The periphery of the upper diaphragm 26 is gripped between an upper surface of the lower housing portion 12 and an annular clamping plate 42, which is secured to the housing portion 12 by screws 44. The shaft 18 can therefore move vertically without much resistance. The plate 42 and the upper end of the shaft 18 are received in a cavity 48 in the underside of the upper body portion 10; this cavity is vented to atmosphere through a passage 50, so that the upper side of the upper diaphragm 26 is exposed to atmospheric pressure.

The periphery of the lower diaphragm 26 is, in a similar manner, clamped between the lower surface of the body portion 12 and a second clamping plate 42. The screws securing this clamping plate are shown at 52, and also secure a cover 54 which protects the lower end of the shaft 18 from mechanical damage. The cover 54 has a bore which accommodates the lower end of the shaft 18, and this bore is vented to atmosphere through a small hole 56, so that the pressure difference across the lower diaphragm 26 is the same as that across the upper diaphragm 26. The inner and outer diameters of the areas of the diaphragms which are exposed to this pressure difference are identical for the two diaphragms, so that, whatever the fluid pressure within the passageway 14, there will be no net static pressure force tending to move the shaft 18 up or down.

At its top end, the threaded spindle 28 carries a further pair of locknuts 58, of which the upper one is sufficiently long (in the axial direction) that it extends beyond the upper end of the spindle 28. The upper surface of the upper locknut 58 bears against the underside of a disc 60, on the upper surface of which the spring 20 acts. The spring 20 is housed in an interior cavity of the switch unit 22, and the rim of the disc 60 is received in a rebate formed around the lower end of this cavity, so that the disc 60 is trapped between the switch unit 22 and the upper body portion 10, with freedom for limited vertical movement. A spindle 62 extends upwards from the centre of the disc 60, and engages the operating button 64 of a microswitch 66, so that vertical movements of the vane 16 against the action of the spring 20 will operate the microswitch 66, and can therefore control other apparatus.

The upper end of the spring 20 bears against an abutment disc 68, whose position can be vertically adjusted by rotating a threaded adjuster 70, to vary the compression of the spring 20.

In operation, the flow of fluid from left to right (as seen in FIG. 1) through the passageway 14 is deflected around the vane 16, and this results in an upwards force on the vane 16. If the fluid flow is sufficiently large, the upwards force on the vane 16 becomes sufficient to overcome the force of the spring 20, so that the vane 16, and all the associated components (the shaft 18, the disc 60 and the spindle 62), will move upwards, and the microswitch 66 will be operated by the spindle 62. The rate of flow at which switching of the microswitch occurs can be varied by rotating the adjuster 70, to vary the force required to compress the spring 20.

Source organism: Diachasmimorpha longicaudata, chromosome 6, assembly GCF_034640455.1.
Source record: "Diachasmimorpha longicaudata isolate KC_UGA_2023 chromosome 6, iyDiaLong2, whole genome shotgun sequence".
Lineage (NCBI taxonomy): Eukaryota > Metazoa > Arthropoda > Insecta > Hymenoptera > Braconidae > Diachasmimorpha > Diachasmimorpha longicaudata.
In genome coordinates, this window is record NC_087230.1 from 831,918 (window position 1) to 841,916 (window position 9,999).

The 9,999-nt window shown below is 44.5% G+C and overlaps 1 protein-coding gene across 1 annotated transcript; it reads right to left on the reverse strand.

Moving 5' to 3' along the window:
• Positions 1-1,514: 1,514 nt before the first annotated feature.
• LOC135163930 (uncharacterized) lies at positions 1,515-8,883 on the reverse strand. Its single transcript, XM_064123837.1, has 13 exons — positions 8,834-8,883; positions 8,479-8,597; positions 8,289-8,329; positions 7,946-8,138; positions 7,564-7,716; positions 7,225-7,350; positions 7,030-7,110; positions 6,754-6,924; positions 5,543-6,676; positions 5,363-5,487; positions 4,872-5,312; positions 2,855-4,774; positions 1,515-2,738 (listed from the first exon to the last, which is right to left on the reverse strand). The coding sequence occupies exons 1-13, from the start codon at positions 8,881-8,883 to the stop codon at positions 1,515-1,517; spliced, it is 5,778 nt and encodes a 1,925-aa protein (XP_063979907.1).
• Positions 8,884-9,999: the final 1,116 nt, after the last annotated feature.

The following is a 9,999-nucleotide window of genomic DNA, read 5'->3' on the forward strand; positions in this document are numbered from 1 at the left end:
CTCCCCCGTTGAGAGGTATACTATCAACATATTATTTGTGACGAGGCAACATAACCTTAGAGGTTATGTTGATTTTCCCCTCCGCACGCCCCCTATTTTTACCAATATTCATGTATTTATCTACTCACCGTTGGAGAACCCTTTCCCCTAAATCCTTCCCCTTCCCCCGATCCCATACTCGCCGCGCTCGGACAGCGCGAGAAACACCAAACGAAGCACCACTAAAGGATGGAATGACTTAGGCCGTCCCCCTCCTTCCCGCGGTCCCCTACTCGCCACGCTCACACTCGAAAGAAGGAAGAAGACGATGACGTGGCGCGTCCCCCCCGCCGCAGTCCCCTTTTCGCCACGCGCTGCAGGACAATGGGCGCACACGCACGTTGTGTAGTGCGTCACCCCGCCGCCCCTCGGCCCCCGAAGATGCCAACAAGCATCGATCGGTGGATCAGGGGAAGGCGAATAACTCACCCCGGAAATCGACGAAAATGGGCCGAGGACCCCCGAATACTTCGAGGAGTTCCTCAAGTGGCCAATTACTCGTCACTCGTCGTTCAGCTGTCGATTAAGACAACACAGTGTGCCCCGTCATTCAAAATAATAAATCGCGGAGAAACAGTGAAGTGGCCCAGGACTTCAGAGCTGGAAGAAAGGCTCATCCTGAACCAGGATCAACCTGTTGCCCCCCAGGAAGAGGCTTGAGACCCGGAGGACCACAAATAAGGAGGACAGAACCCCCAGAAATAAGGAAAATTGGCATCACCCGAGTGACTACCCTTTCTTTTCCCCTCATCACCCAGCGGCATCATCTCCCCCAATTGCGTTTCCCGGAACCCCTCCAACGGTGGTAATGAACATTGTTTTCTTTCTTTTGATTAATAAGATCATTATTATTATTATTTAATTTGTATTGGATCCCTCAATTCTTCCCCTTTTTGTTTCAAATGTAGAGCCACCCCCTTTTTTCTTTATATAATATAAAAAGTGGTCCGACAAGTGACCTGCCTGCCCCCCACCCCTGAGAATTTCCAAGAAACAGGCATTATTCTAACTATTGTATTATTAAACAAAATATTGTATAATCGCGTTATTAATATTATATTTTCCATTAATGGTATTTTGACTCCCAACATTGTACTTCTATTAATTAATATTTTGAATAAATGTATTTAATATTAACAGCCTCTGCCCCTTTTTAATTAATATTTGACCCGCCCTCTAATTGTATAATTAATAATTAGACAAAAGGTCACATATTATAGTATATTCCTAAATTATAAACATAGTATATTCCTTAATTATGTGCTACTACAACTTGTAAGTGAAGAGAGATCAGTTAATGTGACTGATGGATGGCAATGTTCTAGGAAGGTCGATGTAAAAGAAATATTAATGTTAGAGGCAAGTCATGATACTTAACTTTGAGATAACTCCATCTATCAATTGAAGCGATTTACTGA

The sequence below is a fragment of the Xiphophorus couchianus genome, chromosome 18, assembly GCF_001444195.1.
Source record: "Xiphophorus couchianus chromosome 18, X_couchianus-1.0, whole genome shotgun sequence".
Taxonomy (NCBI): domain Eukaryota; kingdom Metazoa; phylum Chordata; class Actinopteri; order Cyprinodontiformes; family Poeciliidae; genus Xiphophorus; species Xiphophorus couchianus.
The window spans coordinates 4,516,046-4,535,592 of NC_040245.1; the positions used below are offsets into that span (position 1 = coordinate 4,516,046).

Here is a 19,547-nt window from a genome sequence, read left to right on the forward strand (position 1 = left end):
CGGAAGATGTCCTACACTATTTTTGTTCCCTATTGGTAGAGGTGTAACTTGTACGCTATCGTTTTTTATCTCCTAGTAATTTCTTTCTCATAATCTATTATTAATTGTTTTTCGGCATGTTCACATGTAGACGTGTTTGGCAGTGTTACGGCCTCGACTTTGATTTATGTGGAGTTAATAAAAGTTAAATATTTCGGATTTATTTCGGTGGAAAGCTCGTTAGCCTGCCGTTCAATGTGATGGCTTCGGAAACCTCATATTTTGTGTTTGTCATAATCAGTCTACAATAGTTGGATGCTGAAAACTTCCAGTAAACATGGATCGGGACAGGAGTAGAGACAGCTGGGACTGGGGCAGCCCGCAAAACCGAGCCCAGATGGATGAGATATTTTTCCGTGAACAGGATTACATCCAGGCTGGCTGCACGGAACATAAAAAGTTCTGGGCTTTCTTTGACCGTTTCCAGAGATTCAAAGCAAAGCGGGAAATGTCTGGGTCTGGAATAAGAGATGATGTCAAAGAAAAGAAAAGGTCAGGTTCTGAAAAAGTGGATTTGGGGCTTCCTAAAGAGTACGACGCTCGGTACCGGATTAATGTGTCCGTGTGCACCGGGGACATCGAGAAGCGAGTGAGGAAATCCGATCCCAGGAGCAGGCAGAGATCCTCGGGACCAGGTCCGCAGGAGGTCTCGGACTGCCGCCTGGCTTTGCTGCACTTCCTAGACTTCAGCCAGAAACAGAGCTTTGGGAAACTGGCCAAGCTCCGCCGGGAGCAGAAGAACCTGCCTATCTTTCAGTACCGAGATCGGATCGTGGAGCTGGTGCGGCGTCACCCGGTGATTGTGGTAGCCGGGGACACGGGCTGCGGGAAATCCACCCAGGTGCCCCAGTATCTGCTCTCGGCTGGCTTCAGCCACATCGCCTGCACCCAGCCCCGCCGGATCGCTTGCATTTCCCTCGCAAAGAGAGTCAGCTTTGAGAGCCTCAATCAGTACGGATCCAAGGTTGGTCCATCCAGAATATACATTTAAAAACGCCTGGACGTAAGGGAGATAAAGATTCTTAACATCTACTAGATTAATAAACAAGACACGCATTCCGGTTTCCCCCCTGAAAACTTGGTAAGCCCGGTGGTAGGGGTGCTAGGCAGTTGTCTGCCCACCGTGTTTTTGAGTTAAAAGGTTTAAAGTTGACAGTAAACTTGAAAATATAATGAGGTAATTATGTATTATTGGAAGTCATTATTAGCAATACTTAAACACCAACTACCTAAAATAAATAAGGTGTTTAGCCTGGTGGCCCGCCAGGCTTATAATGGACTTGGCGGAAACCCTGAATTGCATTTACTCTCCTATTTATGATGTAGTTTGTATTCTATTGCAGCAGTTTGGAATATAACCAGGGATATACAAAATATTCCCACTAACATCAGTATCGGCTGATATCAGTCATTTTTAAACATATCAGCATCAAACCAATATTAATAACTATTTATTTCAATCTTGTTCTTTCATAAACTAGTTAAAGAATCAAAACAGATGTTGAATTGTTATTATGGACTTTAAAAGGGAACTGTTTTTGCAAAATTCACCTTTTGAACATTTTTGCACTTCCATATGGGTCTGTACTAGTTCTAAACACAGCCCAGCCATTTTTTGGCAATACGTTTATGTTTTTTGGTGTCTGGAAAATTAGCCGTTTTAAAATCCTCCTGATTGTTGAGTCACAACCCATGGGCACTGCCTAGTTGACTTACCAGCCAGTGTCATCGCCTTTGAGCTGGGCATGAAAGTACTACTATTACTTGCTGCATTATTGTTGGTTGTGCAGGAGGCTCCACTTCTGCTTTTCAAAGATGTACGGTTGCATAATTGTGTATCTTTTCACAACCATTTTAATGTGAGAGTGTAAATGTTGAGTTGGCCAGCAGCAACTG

Of course, the microswitch 66 could be replaced by means for generating other forms of output signal. For example, a pneumatic switching valve could be used, if the need is for a two-state pneumatic signal indicating simply whether the flow is above or below a threshold value. A further alternative is to replace the microswitch by some form of analogue sensor, so that the flow-sensing device provides a signal, for example an electrical or pneumatic signal, which is indicative of the actual value of the fluid flow.

FIG. 2 shows a modification of the flow sensing device of FIG. 1, in which the diaphragms 26 are each replaced by a metallic bellows 126. The bellows occupy the two vertical bores in the lower body portion 12; in this example, the pressure within the passageway 14 is applied to the exterior of the bellows, the interior of the bellows being vented to atmosphere. As with the diaphragms 26, the dimensions of the upper bellows 126 are the same as those of the lower bellows, so that any static pressure in the passageway 14 does not produce a net vertical pressure force on the shaft 18.

FIG. 3 shows a further modification, in which the shaft 18 is supported by two rubber bushes 226, each moulded into one of the vertical bores in the lower body portion 12. A metallic sleeve 228 is bonded into the centre of each of the bushes 226, and is clamped up with the various other components on the spindle 28 by the locknuts 30 and 32. This arrangement may have advantages if the flow in the passageway 14 is particularly aggressive.

In the arrangement shown in FIG. 4, the shaft 18 is vertical, just as in the arrangement of FIG. 1, but the axis of the passageway 14 is inclined at about 10° to the horizontal. To keep the vane 16 at the same angle to the fluid flow direction as in FIG. 1, the ends of the spacers 40 are square, rather than being machined at 80°, so that in FIG. 4, the vane 16 lies at right angles to the axis of the shaft 18.

Of course, other modifications are possible. For example, if the sensing device is required to be able to provide an output signal at a value of flow which is close to zero, it may be necessary to provide a second spring opposing the action of the spring 20. Such an additional spring could be mounted in a further housing portion, similar to the upper housing portion 10, but inverted and attached to the underside of the lower housing portion 12. The use of such a spring would also make it possible to sense flow in the reverse direction, with either a switched or an analogue output signal.

The shape of the vane 16 may also be the subject of modifications, both in its plan shape and in its profile (as seen in the drawings). For example, the vane could have a streamlined or aerofoil shape; this might be desirable to reduce the pressure drop through the flow-sensing device.